Permanent Ink Writer’s Commentary
One Of My Best Supernatural Books Permanent Ink
I wrote ‘Permanent Ink’ with mostly one message to convey: The price of greed can be astronomical, and most often, it is horribly destructive.
This is the story of a stationers’ company that is on the brink of bankruptcy, but they have an ace in the hole: A new ink that appears almost holographic once it is on paper. Knowing that the kids will love it, Aspen Stationers’ pushes for quick release of the pens, wanting it available for public purchase before the school year starts. But the executives at Aspen have a secret: In the lab, the ink has had an adverse effect on rats, causing them to attack each other to the death, then bringing them back to life more violent and bloodthirsty than ever. Because this only happens when the ink is still wet, Aspen has convinced themselves that the world will be safe, and consumers will be none the wiser. Basically making this novel a fantastic addition to my supernatural books.
Here’s the deal.
In an effort to show how widespread the destruction is, I scattered the storyline around a bit: One particular incident involving the ink takes place in a hospital in Thornton, Colorado. Another, in Aspen, where the company is located, and finally Monte Vista. The viral outbreak is taking place in the suburbs, but the local government is trying to figure things out, and has even called in the CDC. The catastrophe has even reached other areas, but for the sake of the story, I have kept the text limited to areas in Colorado.
First, let’s look at the outbreak at the hospital. When a young girl gets the ink in a scrape, she is soon terribly ill with the infection. Her mother rushes her to the hospital to be seen, and the child is admitted. Even though she is exhibiting strange, and even violent, behavior, her mother is driven to comfort her, which leads to an attack. Before anyone even understands what is taking place, the zombie epidemic has spread like wildfire, and both patients and employees of the health care center are forced to fight for their lives. A pair of physicians are beginning to figure things out, slowly but surely, but will they solve the problem before it’s too late?
This is crazy.
The hospital scenes are fast-paced; it is chaos there, and the panic the characters are feeling should be tangible. I did the best I could to convey this, without giving too much hope to the spreading epidemic, because frankly, I felt the plague situation in Thornton was fairly close to being hopeless.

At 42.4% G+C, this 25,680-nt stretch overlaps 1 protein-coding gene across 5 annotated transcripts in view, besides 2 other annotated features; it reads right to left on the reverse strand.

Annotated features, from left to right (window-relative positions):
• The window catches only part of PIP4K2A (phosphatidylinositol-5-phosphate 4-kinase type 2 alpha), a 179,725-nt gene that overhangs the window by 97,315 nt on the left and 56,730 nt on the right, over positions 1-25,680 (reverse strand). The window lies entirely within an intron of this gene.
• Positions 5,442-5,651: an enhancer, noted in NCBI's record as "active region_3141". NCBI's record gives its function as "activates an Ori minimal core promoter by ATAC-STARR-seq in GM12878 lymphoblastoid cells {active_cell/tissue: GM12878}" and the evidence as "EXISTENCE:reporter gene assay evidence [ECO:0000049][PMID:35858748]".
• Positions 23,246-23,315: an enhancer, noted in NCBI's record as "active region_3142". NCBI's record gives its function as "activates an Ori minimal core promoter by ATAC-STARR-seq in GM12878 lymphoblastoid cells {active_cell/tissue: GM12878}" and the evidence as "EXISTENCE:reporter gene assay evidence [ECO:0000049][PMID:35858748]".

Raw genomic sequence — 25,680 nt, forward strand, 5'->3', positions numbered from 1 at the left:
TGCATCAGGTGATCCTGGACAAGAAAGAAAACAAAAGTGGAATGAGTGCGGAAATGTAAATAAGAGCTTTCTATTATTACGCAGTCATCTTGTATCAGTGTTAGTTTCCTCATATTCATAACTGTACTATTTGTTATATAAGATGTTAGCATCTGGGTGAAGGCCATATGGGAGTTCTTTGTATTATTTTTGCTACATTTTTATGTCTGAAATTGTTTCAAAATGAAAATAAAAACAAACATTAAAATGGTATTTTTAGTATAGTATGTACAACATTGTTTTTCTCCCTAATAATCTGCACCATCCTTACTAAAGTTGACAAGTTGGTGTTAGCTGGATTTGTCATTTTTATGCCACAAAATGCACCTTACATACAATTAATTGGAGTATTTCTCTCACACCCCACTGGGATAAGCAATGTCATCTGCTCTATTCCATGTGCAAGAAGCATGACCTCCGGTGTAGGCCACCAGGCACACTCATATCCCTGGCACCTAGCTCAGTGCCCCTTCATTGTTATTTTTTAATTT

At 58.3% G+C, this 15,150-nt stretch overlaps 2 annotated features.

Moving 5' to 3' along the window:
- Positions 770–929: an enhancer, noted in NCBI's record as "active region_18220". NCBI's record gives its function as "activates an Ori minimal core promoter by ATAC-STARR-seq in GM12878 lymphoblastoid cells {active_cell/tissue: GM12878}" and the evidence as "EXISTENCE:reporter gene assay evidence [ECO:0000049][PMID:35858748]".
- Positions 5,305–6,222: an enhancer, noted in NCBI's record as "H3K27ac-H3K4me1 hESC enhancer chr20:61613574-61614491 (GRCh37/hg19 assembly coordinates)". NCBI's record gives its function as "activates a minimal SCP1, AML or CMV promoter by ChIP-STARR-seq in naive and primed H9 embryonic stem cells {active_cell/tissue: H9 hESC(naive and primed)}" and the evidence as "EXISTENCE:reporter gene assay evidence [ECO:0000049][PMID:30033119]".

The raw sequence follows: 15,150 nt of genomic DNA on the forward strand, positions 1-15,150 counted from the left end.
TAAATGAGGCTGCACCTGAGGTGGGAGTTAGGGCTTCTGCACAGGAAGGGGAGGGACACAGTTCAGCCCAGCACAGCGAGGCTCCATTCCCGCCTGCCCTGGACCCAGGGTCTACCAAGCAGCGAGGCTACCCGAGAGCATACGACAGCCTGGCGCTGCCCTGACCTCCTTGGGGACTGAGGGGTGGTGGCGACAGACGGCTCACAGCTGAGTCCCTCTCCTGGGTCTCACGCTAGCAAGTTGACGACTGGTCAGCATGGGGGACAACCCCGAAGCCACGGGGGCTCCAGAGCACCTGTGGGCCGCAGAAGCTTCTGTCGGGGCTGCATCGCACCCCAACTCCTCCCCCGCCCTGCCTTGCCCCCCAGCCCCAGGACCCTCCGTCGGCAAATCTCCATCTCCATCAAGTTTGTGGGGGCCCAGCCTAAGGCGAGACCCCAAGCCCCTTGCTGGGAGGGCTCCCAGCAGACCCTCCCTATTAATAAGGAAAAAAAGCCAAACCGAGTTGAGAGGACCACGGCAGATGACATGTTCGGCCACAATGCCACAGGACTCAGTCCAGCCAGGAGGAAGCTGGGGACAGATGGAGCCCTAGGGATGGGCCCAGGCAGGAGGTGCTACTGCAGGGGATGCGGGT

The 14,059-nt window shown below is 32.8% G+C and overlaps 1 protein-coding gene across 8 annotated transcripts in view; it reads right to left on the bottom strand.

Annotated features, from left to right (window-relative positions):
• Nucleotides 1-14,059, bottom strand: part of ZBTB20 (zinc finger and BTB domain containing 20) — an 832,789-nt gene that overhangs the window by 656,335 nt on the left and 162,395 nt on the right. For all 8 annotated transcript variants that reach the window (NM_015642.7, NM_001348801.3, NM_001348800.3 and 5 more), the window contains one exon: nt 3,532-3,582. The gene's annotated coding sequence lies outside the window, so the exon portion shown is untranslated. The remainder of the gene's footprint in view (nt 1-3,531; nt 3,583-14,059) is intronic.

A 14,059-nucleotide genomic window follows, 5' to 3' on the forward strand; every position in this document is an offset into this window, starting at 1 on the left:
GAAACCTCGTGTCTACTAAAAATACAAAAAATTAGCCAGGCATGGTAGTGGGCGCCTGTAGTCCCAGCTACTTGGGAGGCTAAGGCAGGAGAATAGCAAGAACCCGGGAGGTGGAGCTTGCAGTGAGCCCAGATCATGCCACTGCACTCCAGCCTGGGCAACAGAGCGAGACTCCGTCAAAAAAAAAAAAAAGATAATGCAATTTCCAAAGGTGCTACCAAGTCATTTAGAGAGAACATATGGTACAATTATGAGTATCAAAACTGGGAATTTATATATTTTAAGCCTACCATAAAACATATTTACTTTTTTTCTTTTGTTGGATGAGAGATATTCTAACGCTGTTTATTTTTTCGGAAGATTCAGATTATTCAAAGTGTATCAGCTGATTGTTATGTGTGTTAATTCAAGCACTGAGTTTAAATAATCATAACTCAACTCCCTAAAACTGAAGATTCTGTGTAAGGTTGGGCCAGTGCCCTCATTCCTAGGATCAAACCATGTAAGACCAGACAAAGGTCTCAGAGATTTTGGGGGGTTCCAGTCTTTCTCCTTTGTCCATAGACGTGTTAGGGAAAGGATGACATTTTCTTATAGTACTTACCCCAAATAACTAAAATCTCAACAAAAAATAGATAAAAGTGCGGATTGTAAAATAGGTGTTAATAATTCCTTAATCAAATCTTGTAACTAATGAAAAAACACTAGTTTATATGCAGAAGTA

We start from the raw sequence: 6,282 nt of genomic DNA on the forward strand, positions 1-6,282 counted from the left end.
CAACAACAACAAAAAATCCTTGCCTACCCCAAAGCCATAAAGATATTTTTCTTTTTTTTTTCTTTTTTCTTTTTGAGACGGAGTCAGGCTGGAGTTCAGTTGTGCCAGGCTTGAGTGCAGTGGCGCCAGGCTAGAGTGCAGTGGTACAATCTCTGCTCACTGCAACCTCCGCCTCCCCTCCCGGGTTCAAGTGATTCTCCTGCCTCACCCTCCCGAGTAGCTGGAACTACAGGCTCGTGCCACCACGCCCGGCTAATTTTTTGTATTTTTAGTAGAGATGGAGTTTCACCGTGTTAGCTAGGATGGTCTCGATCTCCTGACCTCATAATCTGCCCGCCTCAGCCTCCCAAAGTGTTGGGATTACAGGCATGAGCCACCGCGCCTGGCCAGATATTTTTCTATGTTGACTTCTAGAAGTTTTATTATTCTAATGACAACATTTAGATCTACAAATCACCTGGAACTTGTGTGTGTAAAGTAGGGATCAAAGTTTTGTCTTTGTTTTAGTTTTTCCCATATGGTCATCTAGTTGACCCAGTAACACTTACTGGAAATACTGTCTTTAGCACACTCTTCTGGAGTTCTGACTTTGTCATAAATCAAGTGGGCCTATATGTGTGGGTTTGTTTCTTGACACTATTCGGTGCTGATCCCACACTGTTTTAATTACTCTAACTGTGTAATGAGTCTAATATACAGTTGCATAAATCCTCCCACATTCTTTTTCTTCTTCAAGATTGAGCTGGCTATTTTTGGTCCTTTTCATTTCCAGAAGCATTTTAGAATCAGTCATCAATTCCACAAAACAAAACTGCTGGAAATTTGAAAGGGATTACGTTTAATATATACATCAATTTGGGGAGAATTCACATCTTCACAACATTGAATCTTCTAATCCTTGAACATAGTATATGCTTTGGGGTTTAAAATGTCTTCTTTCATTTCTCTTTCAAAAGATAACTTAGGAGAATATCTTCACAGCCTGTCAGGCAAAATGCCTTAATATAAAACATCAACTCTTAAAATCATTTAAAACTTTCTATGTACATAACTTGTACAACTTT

In the situation with Aspen Stationers’ scientist, Randy Carstens, he is fully aware of the potential for a pandemic disaster, and he is sickened by the complacency of the executives in charge. Randy manages to get himself fired, but that doesn’t keep him from returning and trying to stop the ball, which has already been set rolling. While there, company’s CEO, Roger McGinley, falls victim to the zombie-fied rats while trying to force Randy to comply at gunpoint. Fortunately, Randy is able to escape and notify Aspen Police, but by the time they understand what is happening, they have a pretty big epidemic mess on their hands.
It gets better.
Brian Olson, a soon-to-be ninth grader at Monte Vista High School, his single mother couldn’t afford to buy him the expensive pen, but his best friend Caleb comes through. Brian tests the ink, which is said to smudge easily, with a finger. Unfortunately, he has a papercut, and the ink’s pathogen gets into his bloodstream. Overnight, the boy has died and becomes one of the contagious bloodthirsty undead; his poor, unsuspecting mother is his first victim. Soon, the town is pretty much on lockdown, and the petrified people of Monte Vista are waiting for the CDC to come and save the day.
What’s the bottom line?
‘Permanent Ink’ is a zombie story, plain and simple, filled with the flesh-eating monsters that are all the rage at the current time. It is meant to gross readers out, to a certain extent, but mostly, with all of the chaotic scenes aside, I wanted to really convey a message. Corporate greed is the catalyst behind this horrible zombie outbreak, wreaking havoc on unsuspecting consumers who have been blindsided by their timely marketing tactics. The worst part is, Aspen Stationers’ is more than suspicious of the potential for damage that the ink has; they know full well what it can do, and they just don’t care. This type of manipulation takes place every day in our world, with results just as destructive, only slower and less obvious. This truth is really what is behind the message in this book.
But here’s the kicker.
Of course, things have to be cleared up, and solutions must be found so life can go on. But as I mentioned earlier, I neither saw nor felt any positive resolution to this particular zombie writing, and as a writer, I had to struggle to make a way for the sun to rise on these towns again, with hope. I firmly believe that, if this were a true story, there would be no one left to write about it; the world would be taken out systematically by the undead pandemic, which Aspen Stationers’ created when they released Lumiosa ink to the public.
Want to know the best part?
With all that being said, ‘Permanent Ink’ is, in many ways, just another zombie yarn. It tells the story of something horrible getting into the wrong hands, and it breaks down the possibilities of what could really happen if these things took place. Having done the best possible job cleaning up the mess, it is my hope that readers are able to enjoy this zombie fiction book for what it truly is: A work of fiction that provides yet another take on zombies and how they might come to be walking, and terrorizing, among us. It is meant for entertainment, but I think the moral behind this made-up novel makes it possible to consider other possibilities, and hopefully, it causes readers to think about the items they are willingly choosing to consume.